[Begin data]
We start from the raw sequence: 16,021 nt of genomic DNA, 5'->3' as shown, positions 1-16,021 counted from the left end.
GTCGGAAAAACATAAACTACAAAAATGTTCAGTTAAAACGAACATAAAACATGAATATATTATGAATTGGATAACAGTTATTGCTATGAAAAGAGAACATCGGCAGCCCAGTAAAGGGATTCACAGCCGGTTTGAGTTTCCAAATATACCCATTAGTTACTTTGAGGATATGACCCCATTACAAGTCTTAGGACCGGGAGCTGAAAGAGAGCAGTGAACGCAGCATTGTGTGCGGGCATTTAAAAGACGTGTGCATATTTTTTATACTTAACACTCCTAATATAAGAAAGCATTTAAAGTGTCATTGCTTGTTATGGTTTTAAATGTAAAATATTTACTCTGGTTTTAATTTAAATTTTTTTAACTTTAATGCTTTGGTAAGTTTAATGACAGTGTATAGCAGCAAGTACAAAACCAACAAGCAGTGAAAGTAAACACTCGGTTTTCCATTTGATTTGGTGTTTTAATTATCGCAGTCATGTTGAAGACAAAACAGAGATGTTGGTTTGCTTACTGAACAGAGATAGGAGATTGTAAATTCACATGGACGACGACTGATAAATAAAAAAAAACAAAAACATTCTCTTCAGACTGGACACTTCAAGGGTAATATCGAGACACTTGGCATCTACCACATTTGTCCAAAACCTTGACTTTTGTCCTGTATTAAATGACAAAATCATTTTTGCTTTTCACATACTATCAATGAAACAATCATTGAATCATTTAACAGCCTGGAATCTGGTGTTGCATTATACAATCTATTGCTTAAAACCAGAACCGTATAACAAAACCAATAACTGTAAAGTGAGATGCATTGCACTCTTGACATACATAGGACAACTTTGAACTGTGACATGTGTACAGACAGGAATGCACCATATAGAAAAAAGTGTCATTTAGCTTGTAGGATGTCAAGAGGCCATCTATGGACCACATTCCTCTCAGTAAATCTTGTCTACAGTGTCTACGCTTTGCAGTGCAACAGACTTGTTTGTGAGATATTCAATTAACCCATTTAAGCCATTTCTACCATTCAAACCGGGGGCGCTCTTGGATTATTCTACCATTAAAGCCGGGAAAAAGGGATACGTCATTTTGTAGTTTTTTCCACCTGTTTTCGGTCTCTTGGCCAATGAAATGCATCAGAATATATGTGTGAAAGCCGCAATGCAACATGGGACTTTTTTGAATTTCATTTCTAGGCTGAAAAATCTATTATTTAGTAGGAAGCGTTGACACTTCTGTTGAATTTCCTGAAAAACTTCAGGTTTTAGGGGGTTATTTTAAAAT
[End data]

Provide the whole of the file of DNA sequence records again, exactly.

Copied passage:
We start from the raw sequence: 16,021 nt of genomic DNA, 5'->3' as shown, positions 1-16,021 counted from the left end.
GTCGGAAAAACATAAACTACAAAAATGTTCAGTTAAAACGAACATAAAACATGAATATATTATGAATTGGATAACAGTTATTGCTATGAAAAGAGAACATCGGCAGCCCAGTAAAGGGATTCACAGCCGGTTTGAGTTTCCAAATATACCCATTAGTTACTTTGAGGATATGACCCCATTACAAGTCTTAGGACCGGGAGCTGAAAGAGAGCAGTGAACGCAGCATTGTGTGCGGGCATTTAAAAGACGTGTGCATATTTTTTATACTTAACACTCCTAATATAAGAAAGCATTTAAAGTGTCATTGCTTGTTATGGTTTTAAATGTAAAATATTTACTCTGGTTTTAATTTAAATTTTTTTAACTTTAATGCTTTGGTAAGTTTAATGACAGTGTATAGCAGCAAGTACAAAACCAACAAGCAGTGAAAGTAAACACTCGGTTTTCCATTTGATTTGGTGTTTTAATTATCGCAGTCATGTTGAAGACAAAACAGAGATGTTGGTTTGCTTACTGAACAGAGATAGGAGATTGTAAATTCACATGGACGACGACTGATAAATAAAAAAAAACAAAAACATTCTCTTCAGACTGGACACTTCAAGGGTAATATCGAGACACTTGGCATCTACCACATTTGTCCAAAACCTTGACTTTTGTCCTGTATTAAATGACAAAATCATTTTTGCTTTTCACATACTATCAATGAAACAATCATTGAATCATTTAACAGCCTGGAATCTGGTGTTGCATTATACAATCTATTGCTTAAAACCAGAACCGTATAACAAAACCAATAACTGTAAAGTGAGATGCATTGCACTCTTGACATACATAGGACAACTTTGAACTGTGACATGTGTACAGACAGGAATGCACCATATAGAAAAAAGTGTCATTTAGCTTGTAGGATGTCAAGAGGCCATCTATGGACCACATTCCTCTCAGTAAATCTTGTCTACAGTGTCTACGCTTTGCAGTGCAACAGACTTGTTTGTGAGATATTCAATTAACCCATTTAAGCCATTTCTACCATTCAAACCGGGGGCGCTCTTGGATTATTCTACCATTAAAGCCGGGAAAAAGGGATACGTCATTTTGTAGTTTTTTCCACCTGTTTTCGGTCTCTTGGCCAATGAAATGCATCAGAATATATGTGTGAAAGCCGCAATGCAACATGGGACTTTTTTGAATTTCATTTCTAGGCTGAAAAATCTATTATTTAGTAGGAAGCGTTGACACTTCTGTTGAATTTCCTGAAAAACTTCAGGTTTTAGGGGGTTATTTTAAAAT